Visions of space collide as Shatner heads towards the stars

James T. Kirk once stated that "Risk is our business." "That is what this starship's all about." This is why we are aboard her.

Visions of space collide as Shatner heads towards the stars

A half-century after his original performance, the actor who gave life to the Enterprise captain is now taking that kind of risk for his own business. He is heading toward the stars in dramatically different circumstances from his fictional counterpart. William Shatner, in this way, is creating parallel universes or at least allowing them to coexist. This is the utopian spacefaring vision that "Star Trek" portrays and the increasingly commercialized spot that "space" holds for the American psyche.

Shatner board Jeff Bezos Blue Origin NS-18 in Texas around dawn Wednesday. His one-time step into the craft creates one the greatest crossover stories of our time.

It's all about space and exploration. And, of course, capitalism and billionaires and economic equity. It's also about marketing and popular culture, entertainment, nostalgia, hope, Manifest Destiny, and, and...

It will consist of a complex mix of human hopes, technology, hope, braggadocio, cash and the idea that space travel elevates people -- all orchestrated and managed by a company that is being criticized for its un-utopian and tech-bro ways.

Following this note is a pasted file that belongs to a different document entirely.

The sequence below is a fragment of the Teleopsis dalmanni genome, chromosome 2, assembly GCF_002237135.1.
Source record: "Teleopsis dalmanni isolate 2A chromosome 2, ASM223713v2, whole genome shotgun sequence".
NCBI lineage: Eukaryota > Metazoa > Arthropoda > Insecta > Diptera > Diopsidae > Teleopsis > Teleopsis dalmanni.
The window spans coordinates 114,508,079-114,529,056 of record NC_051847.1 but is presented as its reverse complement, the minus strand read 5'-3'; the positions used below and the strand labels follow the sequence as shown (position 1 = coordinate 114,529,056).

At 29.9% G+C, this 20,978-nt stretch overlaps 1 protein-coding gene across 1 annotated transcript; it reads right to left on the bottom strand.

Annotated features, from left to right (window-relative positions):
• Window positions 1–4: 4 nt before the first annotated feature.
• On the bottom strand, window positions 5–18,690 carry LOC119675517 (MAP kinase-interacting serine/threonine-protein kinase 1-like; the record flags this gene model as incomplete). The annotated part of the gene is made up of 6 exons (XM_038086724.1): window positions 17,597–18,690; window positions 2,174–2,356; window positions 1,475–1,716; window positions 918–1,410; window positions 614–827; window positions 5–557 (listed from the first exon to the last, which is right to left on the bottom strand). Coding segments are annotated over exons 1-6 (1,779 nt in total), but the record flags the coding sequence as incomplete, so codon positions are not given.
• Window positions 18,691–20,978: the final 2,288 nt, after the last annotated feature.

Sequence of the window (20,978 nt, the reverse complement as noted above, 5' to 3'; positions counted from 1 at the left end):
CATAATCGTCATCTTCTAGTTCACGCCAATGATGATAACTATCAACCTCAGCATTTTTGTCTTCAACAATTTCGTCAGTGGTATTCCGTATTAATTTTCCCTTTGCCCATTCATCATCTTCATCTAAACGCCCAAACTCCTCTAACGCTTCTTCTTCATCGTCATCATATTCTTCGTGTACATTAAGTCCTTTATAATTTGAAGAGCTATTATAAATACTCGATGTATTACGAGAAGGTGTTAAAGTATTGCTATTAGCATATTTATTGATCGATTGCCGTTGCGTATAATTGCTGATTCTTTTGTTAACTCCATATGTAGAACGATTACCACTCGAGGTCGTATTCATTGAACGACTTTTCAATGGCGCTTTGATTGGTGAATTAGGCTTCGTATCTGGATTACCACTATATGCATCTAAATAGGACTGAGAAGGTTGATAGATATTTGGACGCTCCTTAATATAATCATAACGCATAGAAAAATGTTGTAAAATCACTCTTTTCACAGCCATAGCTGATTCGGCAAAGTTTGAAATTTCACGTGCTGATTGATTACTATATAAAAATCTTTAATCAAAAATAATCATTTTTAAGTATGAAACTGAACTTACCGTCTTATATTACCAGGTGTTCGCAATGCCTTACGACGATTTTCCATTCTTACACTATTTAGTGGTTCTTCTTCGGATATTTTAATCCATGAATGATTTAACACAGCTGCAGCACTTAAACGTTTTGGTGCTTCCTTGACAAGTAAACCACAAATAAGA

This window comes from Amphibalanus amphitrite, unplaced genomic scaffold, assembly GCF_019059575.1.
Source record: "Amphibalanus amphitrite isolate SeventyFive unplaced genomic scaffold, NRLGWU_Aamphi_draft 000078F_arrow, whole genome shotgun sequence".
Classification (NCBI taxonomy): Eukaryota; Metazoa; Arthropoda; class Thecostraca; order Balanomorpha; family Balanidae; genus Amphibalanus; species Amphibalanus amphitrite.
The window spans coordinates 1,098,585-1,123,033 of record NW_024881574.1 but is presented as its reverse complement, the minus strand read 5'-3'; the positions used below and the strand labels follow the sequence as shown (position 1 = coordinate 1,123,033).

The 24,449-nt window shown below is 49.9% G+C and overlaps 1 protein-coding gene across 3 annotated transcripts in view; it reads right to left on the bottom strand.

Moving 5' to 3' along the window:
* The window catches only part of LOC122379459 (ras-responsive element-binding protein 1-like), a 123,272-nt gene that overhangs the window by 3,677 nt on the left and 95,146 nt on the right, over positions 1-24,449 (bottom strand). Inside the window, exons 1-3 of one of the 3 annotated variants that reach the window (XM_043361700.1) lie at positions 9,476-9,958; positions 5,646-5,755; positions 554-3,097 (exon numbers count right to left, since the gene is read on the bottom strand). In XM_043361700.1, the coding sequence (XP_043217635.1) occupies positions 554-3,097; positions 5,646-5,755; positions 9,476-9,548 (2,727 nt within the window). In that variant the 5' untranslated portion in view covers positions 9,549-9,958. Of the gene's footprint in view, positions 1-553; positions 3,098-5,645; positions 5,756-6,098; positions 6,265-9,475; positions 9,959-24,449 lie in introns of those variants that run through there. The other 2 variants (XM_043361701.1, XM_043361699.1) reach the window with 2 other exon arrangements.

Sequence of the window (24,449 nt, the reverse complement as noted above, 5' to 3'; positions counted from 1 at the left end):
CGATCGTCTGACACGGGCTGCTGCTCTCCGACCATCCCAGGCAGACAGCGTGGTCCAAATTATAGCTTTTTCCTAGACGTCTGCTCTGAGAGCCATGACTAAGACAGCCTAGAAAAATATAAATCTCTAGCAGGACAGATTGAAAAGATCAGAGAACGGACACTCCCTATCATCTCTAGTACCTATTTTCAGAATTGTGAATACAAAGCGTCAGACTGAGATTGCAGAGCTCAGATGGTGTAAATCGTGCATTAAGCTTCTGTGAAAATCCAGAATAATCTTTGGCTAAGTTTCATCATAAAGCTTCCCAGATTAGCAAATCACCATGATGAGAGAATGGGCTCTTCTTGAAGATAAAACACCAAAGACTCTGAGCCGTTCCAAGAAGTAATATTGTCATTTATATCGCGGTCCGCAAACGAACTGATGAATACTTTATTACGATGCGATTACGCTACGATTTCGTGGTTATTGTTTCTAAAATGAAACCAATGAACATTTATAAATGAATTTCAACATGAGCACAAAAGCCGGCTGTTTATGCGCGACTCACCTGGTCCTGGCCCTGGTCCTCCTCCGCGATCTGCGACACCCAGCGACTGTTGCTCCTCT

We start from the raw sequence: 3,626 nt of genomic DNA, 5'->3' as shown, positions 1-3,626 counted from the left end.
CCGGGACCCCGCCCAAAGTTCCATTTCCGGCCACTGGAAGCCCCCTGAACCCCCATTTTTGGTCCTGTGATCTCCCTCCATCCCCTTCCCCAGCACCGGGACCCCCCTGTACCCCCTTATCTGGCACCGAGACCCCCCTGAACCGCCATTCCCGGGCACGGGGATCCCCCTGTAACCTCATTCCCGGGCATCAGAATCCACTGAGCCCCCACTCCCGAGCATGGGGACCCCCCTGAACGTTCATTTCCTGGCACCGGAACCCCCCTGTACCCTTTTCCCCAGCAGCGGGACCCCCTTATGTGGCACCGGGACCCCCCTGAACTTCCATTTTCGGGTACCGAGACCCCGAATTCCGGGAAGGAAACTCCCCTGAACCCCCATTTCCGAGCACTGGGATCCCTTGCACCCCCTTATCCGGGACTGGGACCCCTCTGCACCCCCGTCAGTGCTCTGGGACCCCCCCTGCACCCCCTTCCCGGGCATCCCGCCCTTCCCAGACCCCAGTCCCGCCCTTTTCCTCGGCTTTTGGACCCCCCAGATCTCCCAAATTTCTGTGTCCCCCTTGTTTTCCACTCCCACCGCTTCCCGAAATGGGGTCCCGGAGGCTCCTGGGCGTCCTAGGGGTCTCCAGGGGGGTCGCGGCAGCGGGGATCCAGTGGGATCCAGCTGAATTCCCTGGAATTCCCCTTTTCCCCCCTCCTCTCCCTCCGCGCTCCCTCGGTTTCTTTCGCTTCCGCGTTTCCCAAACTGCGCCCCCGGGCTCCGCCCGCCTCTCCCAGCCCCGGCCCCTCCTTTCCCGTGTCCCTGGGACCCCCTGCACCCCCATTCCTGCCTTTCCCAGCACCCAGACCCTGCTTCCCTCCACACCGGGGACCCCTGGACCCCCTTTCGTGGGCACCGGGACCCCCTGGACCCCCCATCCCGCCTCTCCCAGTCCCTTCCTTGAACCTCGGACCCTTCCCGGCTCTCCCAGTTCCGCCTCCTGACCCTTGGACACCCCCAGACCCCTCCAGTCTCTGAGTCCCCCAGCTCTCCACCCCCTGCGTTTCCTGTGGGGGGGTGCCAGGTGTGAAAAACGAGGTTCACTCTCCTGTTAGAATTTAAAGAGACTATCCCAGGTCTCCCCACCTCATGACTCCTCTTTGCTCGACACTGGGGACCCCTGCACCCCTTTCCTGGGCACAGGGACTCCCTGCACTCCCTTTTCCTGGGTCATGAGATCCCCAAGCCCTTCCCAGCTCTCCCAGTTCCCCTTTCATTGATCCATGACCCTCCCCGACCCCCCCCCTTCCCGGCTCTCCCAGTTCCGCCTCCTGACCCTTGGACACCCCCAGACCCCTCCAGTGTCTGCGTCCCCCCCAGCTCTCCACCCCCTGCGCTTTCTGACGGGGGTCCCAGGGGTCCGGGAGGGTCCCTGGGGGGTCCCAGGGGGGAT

Are all those and Star Trek a good match?


Since 1966's premiere, "Trek", starring one of the most varied casts TV has ever seen, has evolved from Gene Roddenberry’s fever dream of a “Wagon Train” to the stars into an intricate transmedia universe rich in subtleties, traditions and rules.

They include: Human beings do not kill each other. As is poverty and hunger, money is usually outdated. Greed is a sinful thing. The most sacred principle is noninterference in other culture. The United Federation of Planets is the spacefaring United Nations of Star Trek. Exploration, not domination, are the coins of the realm. This is a far cry from a lot of humanity.

The original 1966-1969 series featured allegory to get around network censors. It told stories about racism, xenophobia, and even the Vietnam War. How did they do it? The adventures of Kirk's Enterprise were set against the backdrop of 23rd century space travel. This is directly relevant to the world, as humans first set foot upon the moon 47 years after the end of the original series.

With the support of a passionate fan base, "Star Trek," over the next 50 years, roared back to more. This helped cement space travel as a relevant canvas for storytelling.

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